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" I venture to say that every man who is not presumably incapacitated by some consideration of personal unfitness or of political danger is morally entitled to come within the pale of the Constitution. "
Blackwood's Edinburgh Magazine - Page 276
1865
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The Grand Old Man: Or, The Life and Public Services of the Right Honorable ...

Richard Briscoe Cook - 1898 - 586 pages
...that every man who is not presentably incapacitated by some consideration of personal unfitness or political danger, is morally entitled to come within the pale of the constitution." This declaration was the first note sounded in a conflict which, twelve months later, was to cost Mr....
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The Transatlantic Persuasion: The Liberal-Democratic Mind in the Age of ...

Robert Lloyd Kelley - 1990 - 433 pages
...say that every man who is not presumably incapacitated by some consideration of personal unfitness or of political danger is morally entitled to come within the pale of the Constitution."2 The sensation these words caused was extraordinary. He was a leading figure in a government...
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A Moralist in and Out of Parliament: John Stuart Mill at Westminster, 1865-1868

Bruce L. Kinzer, Ann Provost Robson, John Mercel Robson, John M. Robson - 1992 - 317 pages
...say that every man who is not presumably incapacitated by some consideration of personal unfitness or of political danger, is morally entitled to come within the pale of the 24 For a fuller discussion see Ann P. Robson, "Introduction," Newspaper Writings [AW], CW, vol. XXII,...
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William Ewart Gladstone: Faith and Politics in Victorian Britain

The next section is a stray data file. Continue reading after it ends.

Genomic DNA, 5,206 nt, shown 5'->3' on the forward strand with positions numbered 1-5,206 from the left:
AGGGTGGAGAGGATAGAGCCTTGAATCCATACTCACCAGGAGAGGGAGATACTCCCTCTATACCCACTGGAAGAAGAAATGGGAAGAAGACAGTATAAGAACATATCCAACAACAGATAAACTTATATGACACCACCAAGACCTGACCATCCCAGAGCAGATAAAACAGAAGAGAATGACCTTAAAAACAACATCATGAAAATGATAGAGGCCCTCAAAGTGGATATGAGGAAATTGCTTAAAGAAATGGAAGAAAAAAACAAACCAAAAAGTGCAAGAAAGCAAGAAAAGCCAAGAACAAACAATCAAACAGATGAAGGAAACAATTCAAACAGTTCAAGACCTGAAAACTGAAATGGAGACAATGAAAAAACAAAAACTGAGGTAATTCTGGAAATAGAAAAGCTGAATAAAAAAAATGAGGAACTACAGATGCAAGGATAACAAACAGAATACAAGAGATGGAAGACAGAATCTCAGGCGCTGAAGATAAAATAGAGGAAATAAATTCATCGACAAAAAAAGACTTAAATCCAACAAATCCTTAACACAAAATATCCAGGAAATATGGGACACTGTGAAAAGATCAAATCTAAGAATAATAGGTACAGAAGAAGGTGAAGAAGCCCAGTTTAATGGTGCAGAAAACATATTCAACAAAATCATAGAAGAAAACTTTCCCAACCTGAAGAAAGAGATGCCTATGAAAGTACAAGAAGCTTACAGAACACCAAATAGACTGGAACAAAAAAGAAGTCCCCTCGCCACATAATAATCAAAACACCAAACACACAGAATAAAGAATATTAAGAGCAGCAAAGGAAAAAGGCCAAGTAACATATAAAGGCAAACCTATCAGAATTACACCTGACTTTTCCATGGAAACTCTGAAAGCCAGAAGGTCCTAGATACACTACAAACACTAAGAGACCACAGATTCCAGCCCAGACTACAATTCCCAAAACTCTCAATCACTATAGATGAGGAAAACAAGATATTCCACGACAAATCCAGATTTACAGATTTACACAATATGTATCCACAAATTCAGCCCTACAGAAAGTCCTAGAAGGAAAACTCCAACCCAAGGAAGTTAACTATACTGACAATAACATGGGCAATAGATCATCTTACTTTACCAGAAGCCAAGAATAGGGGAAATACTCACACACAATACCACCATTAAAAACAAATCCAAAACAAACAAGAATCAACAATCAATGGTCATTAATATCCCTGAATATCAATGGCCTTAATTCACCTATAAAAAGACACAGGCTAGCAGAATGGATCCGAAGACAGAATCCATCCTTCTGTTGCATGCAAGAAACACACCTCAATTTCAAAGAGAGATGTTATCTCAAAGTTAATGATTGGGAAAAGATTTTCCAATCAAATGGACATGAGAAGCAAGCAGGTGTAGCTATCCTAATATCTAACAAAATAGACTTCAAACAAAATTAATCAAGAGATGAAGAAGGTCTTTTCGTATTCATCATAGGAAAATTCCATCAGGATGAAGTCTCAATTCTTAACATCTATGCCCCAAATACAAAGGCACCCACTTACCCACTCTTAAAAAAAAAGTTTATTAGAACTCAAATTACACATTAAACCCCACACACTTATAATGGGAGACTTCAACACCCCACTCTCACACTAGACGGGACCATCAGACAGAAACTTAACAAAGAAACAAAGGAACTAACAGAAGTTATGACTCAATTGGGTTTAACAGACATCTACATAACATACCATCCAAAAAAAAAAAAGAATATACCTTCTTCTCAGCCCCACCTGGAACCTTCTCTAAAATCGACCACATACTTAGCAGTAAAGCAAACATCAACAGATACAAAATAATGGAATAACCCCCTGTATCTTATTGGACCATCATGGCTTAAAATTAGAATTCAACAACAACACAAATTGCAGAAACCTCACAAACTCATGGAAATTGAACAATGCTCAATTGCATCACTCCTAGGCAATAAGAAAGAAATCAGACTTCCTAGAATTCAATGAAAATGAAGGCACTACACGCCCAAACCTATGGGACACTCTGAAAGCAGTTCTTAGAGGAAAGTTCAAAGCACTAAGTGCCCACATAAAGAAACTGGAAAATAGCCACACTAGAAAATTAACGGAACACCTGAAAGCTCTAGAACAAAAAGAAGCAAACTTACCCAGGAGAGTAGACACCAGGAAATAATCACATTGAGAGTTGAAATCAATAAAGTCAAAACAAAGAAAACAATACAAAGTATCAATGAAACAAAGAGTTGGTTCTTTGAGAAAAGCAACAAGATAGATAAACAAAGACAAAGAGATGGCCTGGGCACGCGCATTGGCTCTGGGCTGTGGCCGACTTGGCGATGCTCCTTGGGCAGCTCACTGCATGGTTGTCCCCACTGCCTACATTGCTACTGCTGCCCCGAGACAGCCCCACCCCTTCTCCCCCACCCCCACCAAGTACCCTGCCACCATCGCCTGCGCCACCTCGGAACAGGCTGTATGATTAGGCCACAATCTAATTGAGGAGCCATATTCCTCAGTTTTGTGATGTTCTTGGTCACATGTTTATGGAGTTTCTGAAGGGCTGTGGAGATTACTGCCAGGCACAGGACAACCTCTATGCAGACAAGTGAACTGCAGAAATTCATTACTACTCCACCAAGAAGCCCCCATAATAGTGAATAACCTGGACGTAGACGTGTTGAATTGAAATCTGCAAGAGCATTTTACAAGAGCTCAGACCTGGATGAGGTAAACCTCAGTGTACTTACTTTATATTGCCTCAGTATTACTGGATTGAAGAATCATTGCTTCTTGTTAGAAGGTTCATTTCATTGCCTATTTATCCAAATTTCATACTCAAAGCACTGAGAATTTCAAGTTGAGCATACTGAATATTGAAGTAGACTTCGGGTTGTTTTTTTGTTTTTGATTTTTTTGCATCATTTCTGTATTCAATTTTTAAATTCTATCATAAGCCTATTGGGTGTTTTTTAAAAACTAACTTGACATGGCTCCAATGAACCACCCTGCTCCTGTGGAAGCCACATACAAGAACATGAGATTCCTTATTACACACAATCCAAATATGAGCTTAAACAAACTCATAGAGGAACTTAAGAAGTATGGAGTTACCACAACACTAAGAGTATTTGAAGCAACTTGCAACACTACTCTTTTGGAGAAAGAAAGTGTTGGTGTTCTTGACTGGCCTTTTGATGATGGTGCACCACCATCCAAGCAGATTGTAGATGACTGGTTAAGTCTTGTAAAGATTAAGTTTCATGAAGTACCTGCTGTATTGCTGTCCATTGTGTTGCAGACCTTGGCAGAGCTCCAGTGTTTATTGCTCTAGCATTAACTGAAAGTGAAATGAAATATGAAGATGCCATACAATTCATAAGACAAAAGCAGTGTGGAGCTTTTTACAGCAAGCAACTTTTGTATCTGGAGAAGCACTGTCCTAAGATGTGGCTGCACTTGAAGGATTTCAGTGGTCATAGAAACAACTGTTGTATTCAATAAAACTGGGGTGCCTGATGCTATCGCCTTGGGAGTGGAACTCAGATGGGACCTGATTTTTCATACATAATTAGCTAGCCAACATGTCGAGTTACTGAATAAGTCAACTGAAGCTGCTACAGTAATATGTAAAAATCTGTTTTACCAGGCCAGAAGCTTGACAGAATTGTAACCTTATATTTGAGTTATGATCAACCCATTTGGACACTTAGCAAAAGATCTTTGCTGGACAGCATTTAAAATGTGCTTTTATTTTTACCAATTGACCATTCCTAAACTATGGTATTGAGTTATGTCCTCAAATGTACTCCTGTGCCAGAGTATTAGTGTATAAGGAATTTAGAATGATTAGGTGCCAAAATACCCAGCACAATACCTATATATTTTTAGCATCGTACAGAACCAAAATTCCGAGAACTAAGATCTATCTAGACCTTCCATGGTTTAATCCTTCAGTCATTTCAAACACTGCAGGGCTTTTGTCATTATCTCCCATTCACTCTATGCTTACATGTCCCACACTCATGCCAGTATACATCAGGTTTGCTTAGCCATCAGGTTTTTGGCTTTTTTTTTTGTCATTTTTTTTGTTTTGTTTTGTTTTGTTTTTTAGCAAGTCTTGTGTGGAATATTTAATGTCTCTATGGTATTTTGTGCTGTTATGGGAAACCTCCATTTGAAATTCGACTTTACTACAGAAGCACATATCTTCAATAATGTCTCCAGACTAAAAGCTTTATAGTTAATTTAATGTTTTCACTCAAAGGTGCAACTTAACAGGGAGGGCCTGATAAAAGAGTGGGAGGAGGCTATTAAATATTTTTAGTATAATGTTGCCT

David Bebbington - 1993 - 270 pages
...the subject. He declared that "every man who is not presumably incapacitated by some consideration of political danger is morally entitled to come within the pale of the Constitution." His language, deliberately opaque, was misunderstood. He was thought, even by Palmerston, to be saying...
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Britain 1750 to 1900

John Child - 1995 - 96 pages
...weren't interested in side benefits. A Every man who is not incapacitated by some personal unfitness or political danger is morally entitled to come within the pale of the constitution. Gladstone's attitude to the vote in 1864. B His virtue, prudence, intelligence and frugality entitle...
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Britain in the Nineteenth Century

Howard Martin - 1996 - 409 pages
...say that every man who is not presumably incapacitated by some consideration of personal unfitness or political danger, is morally entitled to come within the pale of the constitution. WE Gladstone in the debate on Baines's Reform Bill, 1 1 May 1 864. However much Gladstone qualified...
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The Two Mr. Gladstones: A Study in Psychology and History

Travis L. Crosby - 1997 - 287 pages
...say that every man who is not presumably incapacitated by some consideration of personal unfitness or of political danger is morally entitled to come within the pale of the Constitution."76 He hastened to add that there should be no "sudden, or violent, or excessive, or intoxicating...
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Regional Dynamics: The Basis of Electoral Support in Britain

William H. Field - 1997 - 210 pages
...1863 that 'Every person, not presumably incapacitated by some consideration of personal unfitness or political danger, is morally entitled to come within the pale of the Constitution', not until 1885 did even half of the adult male population gain the suffrage. Gladstone could write...
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Mill and the Moral Character of Liberalism

Eldon J. Eisenach - 2010
...simply that "every man who is not presumably incapacitated by some consideration of personal unfitness or of political danger, is morally entitled to come within the pale of the Constitution" (175 PD, 324). Turning, as he frequently did in his speeches on reform, to the behavior of the Lancashire...
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Gladstone Centenary Essays

David Bebbington, Roger Swift - 2000 - 286 pages
...phrase, 'that every man who is not presumably incapacitated by some consideration of personal unfitness or of political danger is morally entitled to come within the pale of the Constitution'. 4 '' This principle sounded novel and radical, but Gladstone, as he pointed out to Palmerston. had...
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